I just finished a book entitled “The Beautiful Girl” written by Rachel Simon. It is a story about a young girl with an intellectual disability, who spends a good portion of her life institutionalized. Although the book is classified as fiction it is more real than not. The author does an excellent job of developing the characters, all who share their own pearls of wisdom along the way – the kind that tend to stay with you. One that has been rolling around in my brain the past few days is “A small happiness can make a big sadness less sad.”
The painful truth of the matter is that there are many, many people living with a developmental disability who have had and continue to experience big sadnesses in their lives. These sadnesses aren’t obvious to most of us because when terrible things occur, this population is not usually capable of defending themselves or even knowing how or where to go for help. Their sadnesses too often remain hidden, and their terrible stories go untold.
It is heart-wrenching to think about that, but it speaks to the fact that Special Olympics is not just a nice cause or fun opportunity – it is incredibly important work. Special Olympics is a place where people with intellectual disabilities are safe, respected, and valued, and because of us – greater understanding and acceptance is built within our communities. Each and every athlete experience has the potential to enrich and change a life. That is profound.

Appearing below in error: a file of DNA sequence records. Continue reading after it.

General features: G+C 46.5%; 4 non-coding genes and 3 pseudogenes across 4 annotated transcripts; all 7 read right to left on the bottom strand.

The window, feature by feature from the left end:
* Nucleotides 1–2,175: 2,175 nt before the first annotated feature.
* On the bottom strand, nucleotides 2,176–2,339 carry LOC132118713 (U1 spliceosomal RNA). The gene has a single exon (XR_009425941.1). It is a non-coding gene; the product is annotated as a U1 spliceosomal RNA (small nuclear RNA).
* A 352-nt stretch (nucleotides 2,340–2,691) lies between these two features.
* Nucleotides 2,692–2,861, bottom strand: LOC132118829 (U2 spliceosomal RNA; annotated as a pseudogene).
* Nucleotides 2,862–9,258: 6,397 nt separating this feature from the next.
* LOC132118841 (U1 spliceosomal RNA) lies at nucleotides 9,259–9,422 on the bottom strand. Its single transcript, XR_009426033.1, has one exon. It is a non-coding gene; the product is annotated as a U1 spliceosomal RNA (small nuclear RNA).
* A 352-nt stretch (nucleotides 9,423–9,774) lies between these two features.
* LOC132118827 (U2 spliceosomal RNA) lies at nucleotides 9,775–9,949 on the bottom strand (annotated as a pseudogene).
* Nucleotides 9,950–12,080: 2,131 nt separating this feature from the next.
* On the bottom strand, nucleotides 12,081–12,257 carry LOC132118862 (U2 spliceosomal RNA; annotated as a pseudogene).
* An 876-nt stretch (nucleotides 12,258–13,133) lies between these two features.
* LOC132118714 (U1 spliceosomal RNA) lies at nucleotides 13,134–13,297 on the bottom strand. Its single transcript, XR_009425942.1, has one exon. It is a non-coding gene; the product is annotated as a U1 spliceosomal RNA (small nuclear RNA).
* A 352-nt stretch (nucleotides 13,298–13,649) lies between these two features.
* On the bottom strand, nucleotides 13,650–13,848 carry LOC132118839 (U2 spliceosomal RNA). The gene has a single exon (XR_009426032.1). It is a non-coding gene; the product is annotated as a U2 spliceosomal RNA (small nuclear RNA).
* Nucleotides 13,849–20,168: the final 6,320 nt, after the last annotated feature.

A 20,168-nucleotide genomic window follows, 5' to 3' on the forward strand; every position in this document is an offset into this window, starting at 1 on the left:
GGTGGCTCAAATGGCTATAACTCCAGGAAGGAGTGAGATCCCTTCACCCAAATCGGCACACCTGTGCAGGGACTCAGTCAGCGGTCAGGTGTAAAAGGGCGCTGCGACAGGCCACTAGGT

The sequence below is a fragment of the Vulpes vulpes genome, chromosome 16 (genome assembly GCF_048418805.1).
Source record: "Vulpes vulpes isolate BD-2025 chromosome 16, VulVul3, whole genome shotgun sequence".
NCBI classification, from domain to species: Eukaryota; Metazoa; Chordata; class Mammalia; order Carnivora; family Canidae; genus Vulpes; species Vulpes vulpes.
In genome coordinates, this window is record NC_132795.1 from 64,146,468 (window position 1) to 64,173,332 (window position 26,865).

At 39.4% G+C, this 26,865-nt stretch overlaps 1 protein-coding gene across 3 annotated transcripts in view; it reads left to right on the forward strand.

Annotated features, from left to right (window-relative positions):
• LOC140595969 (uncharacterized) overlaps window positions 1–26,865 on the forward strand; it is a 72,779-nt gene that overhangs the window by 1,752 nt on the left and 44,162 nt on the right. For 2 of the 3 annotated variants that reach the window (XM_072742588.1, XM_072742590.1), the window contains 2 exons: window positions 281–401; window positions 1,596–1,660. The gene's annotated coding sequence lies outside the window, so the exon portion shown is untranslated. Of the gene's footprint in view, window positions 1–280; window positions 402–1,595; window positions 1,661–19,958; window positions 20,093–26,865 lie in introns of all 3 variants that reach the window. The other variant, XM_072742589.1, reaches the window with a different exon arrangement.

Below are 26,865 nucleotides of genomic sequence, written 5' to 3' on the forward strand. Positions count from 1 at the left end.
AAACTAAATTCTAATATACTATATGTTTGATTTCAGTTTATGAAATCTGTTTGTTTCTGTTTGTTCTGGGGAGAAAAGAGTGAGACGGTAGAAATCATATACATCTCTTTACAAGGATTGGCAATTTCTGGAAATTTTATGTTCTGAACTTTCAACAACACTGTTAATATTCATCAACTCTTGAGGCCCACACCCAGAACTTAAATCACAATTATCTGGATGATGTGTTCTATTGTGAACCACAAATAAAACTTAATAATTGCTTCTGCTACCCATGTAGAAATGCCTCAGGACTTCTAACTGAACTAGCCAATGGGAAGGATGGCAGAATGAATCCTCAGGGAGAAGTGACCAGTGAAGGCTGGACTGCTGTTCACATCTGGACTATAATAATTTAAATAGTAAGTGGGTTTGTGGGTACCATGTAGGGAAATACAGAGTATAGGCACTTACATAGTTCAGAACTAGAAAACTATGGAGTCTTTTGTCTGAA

For those who come to us with big sadnesses – we offer back as many small happinesses as we can muster through the pure and simple joy of sport. For those out there who dream of playing but don’t even know if or how it can happen – do not give up hope. Happiness awaits you.